Teachers at South have been taking  measures to deescalate instances of disrespectful behavior before consequences are needed. Methods of stopping disruptive behavior include standing near disruptive students, creating new seating charts, and having one-on-one conversations with students about their behavior.
“When students are being disrespectful in the classroom the environment becomes more uneasy rather than freighting and not comfortable to be in,” Phimmasene said.
When such attempts do not work, students are removed from class to speak with their deans and receive their respective disciplinary consequences.
Plainfield South disciplinary system has a three tier offense level. Level one infractions are met with discussions and possible detentions. Level two infractions are met with longer detentions and possible contact with home. Level three infractions are met with suspension and possible referrals.
The reason for the increase in non school appropriate behavior is not concrete, but Plainfield South Dean, Taryn Blazek, has noticed a trend.
“Frequently, we process with students to determine more effective ways to communicate with authority,” said Blazek. “Students sometimes feel like they are not heard, but we stress the importance of respect and talking with their teachers to open the lines of communication.”
Lack of mutual respect is not the only reason for student behavior. Reasons as simple as student disposition and inconsistent enforcement of the rules are excuses for misbehavior at Plainfield South.
With this type of behavior shown in the classroom constantly, it has become a new norm.
“There may be behaviors acceptable at home that would be unexceptionable at school but when we are able to join as one and work together we could create a shared culture,” said Bicker.
With this shared culture, students  are cooperating and creating an environment which is comfortable not only for students but for the teachers as well.
As one big group, students are able to find ways t0 help support each other to bring awareness to these circumstances and demonstrate these skills which are only taught from the environment they are in.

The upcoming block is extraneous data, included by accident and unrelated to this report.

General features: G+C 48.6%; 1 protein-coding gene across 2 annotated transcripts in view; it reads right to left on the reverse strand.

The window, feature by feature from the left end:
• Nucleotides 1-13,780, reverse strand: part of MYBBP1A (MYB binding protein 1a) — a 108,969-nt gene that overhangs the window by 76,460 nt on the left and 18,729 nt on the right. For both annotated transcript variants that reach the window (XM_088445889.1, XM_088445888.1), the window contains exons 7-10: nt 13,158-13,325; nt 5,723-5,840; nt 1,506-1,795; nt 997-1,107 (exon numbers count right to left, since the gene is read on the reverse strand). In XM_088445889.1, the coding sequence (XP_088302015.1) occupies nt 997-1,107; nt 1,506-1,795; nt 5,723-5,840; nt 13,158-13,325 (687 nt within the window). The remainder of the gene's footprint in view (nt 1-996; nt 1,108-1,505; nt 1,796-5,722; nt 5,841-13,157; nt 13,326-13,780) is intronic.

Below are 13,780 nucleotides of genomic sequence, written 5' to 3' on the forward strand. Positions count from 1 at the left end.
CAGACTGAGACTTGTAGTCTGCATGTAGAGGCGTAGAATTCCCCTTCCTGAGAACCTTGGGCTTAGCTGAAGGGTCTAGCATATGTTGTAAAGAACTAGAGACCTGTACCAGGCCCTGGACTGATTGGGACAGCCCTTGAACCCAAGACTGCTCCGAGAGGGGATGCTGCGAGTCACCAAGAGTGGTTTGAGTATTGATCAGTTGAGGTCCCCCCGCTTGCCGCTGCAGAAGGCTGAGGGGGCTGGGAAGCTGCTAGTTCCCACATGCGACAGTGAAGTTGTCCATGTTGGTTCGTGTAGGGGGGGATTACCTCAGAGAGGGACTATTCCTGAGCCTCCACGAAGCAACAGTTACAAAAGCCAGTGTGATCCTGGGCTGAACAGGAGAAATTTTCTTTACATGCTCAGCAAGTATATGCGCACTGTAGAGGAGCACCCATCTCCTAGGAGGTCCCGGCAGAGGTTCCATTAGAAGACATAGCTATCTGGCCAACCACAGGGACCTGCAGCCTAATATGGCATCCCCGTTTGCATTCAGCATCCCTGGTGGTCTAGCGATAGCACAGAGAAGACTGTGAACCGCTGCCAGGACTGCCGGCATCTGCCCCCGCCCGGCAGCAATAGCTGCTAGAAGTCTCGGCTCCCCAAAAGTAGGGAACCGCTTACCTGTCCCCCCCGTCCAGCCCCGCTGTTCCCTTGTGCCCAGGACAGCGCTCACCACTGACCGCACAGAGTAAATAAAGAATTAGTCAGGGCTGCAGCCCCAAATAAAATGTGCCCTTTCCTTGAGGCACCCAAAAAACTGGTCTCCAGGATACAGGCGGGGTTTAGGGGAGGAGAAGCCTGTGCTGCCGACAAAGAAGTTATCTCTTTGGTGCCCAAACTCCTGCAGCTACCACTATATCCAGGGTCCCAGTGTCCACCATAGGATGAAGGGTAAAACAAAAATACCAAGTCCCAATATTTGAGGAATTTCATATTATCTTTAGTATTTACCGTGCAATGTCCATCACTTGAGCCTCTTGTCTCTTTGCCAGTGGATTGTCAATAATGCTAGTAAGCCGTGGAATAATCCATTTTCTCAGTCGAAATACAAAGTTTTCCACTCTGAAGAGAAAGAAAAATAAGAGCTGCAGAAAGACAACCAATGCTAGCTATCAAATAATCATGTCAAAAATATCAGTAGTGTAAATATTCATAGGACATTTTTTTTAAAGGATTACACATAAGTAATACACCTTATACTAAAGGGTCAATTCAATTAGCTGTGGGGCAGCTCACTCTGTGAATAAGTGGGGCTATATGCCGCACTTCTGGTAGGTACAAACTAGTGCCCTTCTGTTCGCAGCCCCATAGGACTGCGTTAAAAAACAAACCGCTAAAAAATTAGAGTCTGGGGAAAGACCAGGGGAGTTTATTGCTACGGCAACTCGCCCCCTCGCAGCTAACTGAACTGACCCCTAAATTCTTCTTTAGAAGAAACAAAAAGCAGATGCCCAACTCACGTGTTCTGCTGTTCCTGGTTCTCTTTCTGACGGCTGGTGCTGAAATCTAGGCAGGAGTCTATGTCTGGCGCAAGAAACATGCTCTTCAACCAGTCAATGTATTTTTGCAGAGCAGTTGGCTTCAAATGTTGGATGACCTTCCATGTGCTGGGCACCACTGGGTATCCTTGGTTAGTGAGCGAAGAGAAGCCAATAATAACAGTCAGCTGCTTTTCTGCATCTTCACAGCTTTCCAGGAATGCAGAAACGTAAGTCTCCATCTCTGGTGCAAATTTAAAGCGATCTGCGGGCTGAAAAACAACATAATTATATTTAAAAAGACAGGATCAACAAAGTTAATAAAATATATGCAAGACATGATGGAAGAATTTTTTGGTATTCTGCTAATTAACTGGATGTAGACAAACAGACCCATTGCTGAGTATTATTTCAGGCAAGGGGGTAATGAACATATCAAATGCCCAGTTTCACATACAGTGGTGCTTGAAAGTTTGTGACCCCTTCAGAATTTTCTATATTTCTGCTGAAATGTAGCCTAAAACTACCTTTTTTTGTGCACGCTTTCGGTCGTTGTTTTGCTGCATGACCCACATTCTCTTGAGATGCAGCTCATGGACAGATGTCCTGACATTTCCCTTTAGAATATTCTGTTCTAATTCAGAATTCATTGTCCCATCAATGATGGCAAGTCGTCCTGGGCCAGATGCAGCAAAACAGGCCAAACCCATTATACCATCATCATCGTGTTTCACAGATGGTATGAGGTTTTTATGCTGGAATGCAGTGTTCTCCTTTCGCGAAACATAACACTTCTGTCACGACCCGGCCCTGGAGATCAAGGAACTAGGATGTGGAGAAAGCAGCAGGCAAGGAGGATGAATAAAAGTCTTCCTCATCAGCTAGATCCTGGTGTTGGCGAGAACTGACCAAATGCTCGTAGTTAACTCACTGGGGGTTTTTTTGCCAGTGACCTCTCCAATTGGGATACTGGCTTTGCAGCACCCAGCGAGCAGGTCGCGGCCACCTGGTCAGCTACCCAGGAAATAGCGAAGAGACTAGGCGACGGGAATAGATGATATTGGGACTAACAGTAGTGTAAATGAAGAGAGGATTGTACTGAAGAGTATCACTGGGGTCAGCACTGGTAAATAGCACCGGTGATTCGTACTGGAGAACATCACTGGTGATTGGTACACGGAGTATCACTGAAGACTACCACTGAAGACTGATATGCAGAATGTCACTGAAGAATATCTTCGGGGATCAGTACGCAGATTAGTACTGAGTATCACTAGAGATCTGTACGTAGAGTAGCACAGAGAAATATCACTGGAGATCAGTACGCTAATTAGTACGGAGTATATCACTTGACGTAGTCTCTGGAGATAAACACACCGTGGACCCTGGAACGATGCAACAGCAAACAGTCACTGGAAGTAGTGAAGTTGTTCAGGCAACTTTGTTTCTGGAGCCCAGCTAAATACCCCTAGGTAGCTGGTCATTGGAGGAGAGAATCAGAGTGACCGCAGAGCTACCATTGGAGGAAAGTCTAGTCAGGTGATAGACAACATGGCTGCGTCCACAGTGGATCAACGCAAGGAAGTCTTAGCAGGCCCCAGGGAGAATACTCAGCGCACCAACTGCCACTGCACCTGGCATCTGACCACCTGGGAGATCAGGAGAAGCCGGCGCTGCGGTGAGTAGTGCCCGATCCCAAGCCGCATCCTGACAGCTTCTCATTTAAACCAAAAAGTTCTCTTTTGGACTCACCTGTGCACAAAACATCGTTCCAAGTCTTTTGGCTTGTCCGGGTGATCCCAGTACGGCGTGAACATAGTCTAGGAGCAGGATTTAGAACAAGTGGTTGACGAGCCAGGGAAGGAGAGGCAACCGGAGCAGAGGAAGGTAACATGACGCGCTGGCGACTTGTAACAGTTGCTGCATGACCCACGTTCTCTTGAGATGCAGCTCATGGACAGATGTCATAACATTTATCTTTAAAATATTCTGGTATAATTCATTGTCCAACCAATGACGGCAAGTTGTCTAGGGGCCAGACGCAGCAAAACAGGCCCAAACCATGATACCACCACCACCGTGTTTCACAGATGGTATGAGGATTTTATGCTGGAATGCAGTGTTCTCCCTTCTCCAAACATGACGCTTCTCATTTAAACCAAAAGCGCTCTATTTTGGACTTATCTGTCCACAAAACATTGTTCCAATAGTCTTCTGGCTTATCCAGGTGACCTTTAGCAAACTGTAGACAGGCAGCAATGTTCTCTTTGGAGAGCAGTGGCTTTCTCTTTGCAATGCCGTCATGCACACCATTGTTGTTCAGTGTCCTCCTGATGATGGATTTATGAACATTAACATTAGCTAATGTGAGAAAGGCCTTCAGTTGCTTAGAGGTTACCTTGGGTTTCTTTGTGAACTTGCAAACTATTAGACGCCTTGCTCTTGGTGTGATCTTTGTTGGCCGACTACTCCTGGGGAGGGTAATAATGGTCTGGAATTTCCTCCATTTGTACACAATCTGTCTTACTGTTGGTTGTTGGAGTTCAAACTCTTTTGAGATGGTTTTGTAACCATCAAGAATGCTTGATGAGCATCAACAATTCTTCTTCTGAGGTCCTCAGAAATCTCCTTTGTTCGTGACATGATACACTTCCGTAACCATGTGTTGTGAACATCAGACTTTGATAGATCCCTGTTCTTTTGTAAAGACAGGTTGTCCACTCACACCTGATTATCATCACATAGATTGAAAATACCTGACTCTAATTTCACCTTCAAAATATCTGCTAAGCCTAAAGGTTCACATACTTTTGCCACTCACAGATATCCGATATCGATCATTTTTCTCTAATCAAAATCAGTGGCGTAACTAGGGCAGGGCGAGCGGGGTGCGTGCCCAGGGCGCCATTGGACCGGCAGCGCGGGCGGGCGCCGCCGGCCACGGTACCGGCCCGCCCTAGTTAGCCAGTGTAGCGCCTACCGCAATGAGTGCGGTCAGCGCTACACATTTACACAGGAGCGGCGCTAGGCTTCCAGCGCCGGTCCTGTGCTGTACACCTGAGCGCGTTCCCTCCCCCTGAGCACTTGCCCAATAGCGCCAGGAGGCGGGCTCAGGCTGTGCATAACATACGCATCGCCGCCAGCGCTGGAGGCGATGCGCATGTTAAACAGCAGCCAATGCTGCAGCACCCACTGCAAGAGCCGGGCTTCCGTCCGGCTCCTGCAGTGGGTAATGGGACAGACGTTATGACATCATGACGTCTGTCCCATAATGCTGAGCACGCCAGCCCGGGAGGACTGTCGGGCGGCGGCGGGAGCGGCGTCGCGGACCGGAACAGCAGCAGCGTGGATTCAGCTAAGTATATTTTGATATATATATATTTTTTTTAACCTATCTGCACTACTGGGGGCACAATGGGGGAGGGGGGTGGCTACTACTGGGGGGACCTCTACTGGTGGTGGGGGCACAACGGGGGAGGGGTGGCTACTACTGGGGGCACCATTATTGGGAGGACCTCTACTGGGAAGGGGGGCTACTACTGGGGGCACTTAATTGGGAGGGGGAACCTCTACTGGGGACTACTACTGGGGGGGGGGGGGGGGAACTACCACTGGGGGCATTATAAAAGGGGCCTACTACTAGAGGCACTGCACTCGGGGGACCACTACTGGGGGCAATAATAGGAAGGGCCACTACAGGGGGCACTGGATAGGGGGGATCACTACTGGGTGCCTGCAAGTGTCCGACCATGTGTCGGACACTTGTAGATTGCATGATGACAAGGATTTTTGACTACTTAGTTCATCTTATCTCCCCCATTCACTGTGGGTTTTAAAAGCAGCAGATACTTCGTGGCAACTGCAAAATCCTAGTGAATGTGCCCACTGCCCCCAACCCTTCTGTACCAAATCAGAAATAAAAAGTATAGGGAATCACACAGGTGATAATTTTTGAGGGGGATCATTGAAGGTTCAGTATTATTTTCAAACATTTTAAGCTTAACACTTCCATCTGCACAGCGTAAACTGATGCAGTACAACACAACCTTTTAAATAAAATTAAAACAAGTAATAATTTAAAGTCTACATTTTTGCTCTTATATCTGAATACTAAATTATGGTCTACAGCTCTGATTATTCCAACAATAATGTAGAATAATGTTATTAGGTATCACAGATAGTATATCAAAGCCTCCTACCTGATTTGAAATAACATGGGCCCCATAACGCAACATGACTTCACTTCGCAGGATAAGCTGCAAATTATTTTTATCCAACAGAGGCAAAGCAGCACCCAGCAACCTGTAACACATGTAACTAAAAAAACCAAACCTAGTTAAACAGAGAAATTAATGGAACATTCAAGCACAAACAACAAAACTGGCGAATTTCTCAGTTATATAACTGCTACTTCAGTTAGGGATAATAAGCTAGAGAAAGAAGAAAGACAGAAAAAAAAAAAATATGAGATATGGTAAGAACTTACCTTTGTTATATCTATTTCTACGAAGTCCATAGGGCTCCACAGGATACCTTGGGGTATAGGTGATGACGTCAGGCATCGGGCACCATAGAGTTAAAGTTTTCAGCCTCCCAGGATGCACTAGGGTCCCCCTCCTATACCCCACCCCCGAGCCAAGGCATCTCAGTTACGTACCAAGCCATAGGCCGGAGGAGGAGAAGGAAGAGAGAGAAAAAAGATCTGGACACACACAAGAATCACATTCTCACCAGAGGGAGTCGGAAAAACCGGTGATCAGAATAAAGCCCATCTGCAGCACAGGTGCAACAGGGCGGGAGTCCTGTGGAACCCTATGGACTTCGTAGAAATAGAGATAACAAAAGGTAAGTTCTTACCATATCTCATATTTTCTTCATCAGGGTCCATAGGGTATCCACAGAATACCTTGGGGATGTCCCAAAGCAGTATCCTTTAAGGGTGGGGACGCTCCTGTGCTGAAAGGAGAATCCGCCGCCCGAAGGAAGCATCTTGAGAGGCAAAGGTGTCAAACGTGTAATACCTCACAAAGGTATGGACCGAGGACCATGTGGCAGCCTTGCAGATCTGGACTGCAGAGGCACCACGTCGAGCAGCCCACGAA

According to The University of Iowa when students appreciate one another’s company, they are more likely to obtain security in the environment.
When finding ways to help acknowledge these problems, students should understand that being disrespectful affects those around them and even themselves because they fail to gain respect because of their actions. When everyone in the school does their part to be positive and respectful, there will be a decrease in disciplinary actions and referrals.
Students should also hold their peers accountable for their actions. If students work together to discourage negative behavior and administration continues to encourage positive student behavior, then Plainfield South High School will once again be a space where students go to learn and have fun while doing it.
Schools are facing the consequences of unfavorable student behavior due to the increase of insubordination, inappropriate language, and lack of respect for rules and authority. This distracting behavior causes instruction time to be redirected towards student discipline and a mood shift in classrooms. Though teachers and students try to correct unwarranted behavior, there is a growing number of instances where stricter discipline is necessary.
There is a shared effort made by teachers, students and administrators who wish to make school more positive. Student to student reprimand will discourage unruly behavior while teacher and administrator enforced discipline towards students will encourage them to change their behavior. Students should also self-reflect and attempt to revise their actions when needed. Everyone must work hard in order to promote a more positive and respectful school climate.